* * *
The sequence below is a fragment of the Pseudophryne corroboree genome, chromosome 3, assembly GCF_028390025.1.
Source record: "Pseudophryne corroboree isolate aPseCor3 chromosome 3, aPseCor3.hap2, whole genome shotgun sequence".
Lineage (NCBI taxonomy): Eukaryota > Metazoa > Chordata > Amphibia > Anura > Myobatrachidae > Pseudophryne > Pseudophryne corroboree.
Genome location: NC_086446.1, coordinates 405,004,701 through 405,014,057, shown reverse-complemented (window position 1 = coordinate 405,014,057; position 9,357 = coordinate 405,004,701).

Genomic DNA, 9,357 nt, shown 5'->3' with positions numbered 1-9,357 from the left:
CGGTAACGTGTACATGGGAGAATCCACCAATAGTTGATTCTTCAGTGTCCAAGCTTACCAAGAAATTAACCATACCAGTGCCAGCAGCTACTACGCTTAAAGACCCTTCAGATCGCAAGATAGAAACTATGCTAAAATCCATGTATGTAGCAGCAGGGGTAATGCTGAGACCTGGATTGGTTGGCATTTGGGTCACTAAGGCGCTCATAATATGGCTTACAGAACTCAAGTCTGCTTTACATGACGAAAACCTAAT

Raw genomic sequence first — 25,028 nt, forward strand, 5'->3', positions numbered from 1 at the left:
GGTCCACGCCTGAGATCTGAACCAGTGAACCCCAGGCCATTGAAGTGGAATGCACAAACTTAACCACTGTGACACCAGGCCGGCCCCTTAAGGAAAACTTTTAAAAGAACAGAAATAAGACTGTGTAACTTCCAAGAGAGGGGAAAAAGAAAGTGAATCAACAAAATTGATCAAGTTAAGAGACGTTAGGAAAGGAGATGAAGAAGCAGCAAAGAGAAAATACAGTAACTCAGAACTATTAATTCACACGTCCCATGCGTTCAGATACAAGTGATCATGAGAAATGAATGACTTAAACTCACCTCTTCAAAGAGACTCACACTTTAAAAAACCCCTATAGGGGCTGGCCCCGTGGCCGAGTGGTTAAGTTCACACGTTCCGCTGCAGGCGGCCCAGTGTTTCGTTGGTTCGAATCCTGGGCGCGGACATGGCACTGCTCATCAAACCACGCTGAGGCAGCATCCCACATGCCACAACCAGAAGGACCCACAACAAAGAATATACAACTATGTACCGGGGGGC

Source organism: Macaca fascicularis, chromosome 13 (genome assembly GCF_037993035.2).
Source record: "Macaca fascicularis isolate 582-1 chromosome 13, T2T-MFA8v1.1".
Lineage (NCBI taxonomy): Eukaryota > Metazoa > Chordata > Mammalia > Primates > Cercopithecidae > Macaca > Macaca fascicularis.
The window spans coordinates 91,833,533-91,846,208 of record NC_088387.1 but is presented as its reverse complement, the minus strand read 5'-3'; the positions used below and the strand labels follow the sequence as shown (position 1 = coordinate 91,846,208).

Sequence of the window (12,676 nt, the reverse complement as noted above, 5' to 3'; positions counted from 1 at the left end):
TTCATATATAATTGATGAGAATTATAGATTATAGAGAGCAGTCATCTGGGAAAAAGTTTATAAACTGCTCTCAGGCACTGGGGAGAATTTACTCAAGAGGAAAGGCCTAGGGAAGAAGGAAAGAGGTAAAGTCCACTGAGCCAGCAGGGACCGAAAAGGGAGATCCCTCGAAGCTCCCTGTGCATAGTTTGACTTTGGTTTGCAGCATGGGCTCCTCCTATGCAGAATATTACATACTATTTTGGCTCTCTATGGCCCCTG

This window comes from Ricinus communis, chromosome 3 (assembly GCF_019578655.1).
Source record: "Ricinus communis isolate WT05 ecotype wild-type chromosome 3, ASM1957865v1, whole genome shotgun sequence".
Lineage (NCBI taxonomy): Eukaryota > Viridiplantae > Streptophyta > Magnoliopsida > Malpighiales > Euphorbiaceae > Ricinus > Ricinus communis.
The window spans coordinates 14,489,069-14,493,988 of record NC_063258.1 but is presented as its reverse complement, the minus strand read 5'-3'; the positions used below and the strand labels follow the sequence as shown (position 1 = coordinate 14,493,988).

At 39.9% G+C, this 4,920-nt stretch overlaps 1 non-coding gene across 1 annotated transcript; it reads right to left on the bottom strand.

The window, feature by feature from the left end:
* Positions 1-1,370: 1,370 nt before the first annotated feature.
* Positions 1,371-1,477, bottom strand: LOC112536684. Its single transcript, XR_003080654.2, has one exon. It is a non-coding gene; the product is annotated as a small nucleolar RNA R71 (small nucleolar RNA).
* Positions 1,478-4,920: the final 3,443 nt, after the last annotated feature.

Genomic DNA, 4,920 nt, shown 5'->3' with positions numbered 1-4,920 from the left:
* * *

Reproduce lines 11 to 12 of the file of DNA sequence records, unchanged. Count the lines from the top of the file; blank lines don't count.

Lineage (NCBI taxonomy): Eukaryota > Metazoa > Chordata > Mammalia > Primates > Cercopithecidae > Macaca > Macaca fascicularis.
The window spans coordinates 91,833,533-91,846,208 of record NC_088387.1 but is presented as its reverse complement, the minus strand read 5'-3'; the positions used below and the strand labels follow the sequence as shown (position 1 = coordinate 91,846,208).